"One should always speak good of the dead. Joan is dead. Good."
Ayn Rand, President Bush, and Pope Benedict XVI might not only have something in common with each other, but also in common with Westerners in general: a black and white view of the world. This possibly would contrast with East Asian people who have a more holistic philosophy, observing objects in relation to the whole.
Richard Nisbett carried out a study at the University of Michigan regarding contrasting worldviews.
â??Figuratively, Americans see things in black and white, while East Asians see more shades of grey,â? says Nisbett. â??We wanted to devise an experiment to see if that translated to a literal difference in what they actually see.â?
The researchers tracked the eye-movements of two groups of students while they looked at photographs. One group contained American-born graduates of European descent and the other was comprised of Chinese-born graduate students who came to the US after their undergraduate degrees.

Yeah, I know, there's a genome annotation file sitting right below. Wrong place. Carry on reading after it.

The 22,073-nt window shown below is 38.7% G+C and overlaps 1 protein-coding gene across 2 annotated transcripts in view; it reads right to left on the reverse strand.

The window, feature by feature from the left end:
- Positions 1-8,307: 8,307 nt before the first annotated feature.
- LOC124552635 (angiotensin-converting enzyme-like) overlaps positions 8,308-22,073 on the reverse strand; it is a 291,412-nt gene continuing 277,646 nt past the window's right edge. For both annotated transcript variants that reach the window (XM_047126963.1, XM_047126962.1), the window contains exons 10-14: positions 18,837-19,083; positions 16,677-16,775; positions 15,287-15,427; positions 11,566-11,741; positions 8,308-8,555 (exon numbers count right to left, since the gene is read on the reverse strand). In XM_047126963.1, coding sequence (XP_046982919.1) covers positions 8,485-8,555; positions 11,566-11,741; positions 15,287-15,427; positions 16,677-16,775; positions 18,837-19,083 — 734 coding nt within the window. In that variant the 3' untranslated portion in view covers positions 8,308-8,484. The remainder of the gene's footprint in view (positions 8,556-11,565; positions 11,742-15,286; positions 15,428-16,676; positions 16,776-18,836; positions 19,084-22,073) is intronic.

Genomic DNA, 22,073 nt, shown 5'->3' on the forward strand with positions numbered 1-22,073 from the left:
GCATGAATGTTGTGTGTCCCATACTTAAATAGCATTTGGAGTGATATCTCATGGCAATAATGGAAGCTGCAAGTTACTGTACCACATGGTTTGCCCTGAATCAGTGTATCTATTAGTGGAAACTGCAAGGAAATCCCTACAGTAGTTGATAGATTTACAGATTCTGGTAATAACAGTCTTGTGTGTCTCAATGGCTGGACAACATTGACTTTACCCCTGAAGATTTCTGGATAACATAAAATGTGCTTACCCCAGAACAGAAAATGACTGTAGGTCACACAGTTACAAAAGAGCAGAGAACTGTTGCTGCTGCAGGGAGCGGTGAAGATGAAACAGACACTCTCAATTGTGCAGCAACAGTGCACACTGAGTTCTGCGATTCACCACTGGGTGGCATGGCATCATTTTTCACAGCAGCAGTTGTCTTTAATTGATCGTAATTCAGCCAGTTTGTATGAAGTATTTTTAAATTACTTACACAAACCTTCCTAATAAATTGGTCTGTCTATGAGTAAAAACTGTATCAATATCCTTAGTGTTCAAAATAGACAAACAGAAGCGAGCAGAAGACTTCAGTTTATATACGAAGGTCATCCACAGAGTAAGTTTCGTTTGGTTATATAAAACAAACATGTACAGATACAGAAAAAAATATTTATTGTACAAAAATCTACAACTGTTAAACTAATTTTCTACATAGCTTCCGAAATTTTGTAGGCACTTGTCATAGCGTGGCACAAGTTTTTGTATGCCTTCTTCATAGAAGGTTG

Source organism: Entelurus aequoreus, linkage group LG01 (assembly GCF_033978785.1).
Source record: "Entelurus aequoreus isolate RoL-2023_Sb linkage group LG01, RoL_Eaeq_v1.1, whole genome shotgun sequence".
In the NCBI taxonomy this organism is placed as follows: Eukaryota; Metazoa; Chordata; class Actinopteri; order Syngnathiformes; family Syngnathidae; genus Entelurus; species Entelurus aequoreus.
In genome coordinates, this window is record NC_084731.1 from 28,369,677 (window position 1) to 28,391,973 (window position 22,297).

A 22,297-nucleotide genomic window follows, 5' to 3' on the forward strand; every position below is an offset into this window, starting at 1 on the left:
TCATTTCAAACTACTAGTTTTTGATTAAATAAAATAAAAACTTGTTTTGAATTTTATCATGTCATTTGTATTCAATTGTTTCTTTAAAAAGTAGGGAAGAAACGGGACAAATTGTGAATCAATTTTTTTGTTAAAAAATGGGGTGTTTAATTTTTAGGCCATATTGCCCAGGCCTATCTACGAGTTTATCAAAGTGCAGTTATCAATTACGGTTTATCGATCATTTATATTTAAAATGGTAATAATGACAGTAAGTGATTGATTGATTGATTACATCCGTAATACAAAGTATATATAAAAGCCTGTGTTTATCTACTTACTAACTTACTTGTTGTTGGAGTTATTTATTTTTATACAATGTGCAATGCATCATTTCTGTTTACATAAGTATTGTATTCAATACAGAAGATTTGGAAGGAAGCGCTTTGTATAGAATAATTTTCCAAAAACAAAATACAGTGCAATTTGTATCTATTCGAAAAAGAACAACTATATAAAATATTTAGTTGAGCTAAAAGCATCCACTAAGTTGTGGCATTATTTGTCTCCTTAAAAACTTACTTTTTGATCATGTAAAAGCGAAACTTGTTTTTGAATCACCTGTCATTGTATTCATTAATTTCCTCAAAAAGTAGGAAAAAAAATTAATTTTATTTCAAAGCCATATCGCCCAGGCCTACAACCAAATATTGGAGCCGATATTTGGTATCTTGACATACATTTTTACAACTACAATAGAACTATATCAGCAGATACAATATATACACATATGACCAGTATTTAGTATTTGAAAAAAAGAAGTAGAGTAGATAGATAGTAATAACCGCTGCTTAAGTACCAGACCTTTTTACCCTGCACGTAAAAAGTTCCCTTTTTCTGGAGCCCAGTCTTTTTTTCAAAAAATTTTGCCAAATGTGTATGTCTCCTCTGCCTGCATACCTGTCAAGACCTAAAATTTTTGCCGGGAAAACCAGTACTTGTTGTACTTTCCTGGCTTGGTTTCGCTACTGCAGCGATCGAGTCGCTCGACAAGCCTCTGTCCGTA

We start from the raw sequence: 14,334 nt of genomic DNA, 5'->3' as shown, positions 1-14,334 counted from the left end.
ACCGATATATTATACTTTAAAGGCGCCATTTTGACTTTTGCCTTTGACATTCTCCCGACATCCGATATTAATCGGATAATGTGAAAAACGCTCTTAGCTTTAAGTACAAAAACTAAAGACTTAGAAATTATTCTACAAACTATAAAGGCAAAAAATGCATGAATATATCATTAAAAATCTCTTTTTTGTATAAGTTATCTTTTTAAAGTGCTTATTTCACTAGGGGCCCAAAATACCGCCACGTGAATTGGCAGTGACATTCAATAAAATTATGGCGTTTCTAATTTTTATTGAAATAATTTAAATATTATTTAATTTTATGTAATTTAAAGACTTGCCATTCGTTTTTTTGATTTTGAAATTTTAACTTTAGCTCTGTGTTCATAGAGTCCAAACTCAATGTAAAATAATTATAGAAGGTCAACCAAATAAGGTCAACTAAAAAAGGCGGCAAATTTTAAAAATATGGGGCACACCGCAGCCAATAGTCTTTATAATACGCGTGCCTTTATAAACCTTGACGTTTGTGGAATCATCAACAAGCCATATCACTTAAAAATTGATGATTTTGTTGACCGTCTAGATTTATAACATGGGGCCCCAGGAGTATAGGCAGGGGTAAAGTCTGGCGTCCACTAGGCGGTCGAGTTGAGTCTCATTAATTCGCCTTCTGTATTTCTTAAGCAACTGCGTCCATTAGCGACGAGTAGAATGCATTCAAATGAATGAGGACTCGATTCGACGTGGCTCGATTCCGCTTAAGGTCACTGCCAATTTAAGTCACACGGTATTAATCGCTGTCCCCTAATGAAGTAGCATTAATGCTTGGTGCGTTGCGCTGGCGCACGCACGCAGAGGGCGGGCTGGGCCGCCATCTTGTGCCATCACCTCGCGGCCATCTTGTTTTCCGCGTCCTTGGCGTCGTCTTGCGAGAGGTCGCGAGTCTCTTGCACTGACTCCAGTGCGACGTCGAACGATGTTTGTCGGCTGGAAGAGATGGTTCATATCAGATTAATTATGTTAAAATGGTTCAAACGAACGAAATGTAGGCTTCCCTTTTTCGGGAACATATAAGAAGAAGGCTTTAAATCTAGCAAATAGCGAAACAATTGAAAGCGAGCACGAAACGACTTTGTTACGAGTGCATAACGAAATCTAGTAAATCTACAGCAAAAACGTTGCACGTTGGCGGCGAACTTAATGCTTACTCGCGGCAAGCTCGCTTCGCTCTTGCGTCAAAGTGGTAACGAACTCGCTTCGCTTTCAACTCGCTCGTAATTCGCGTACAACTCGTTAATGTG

Each picture showed a striking central image placed in a realistic background, such as a tiger in a jungle. They found that the American students spent longer looking at the central object, while the Chinese studentsâ?? eyes tended to dart around, taking in the context.
Harmony versus goals
Nisbett and his colleagues believe that this distinctive pattern has developed because of the philosophies of these two cultures. â??Harmony is a central idea in East Asian philosophy, and so there is more emphasis on how things relate to the whole,â? says Nisbett. â??In the West, by contrast, life is about achieving goals.â? [â??Westerners and Easterners see the world differentlyâ? by Zeeya Merali, NewScientist.com, 22 August 2005]
Interesting study. Would these researchers consider themselves living proof of â??black and white,â? goal-oriented Westerners?
I donâ??t consider myself to hold an entirely black and white view of the world. I like to think that I view many things contextually, that I see grey. How about you?
I suppose some of us are anomalies.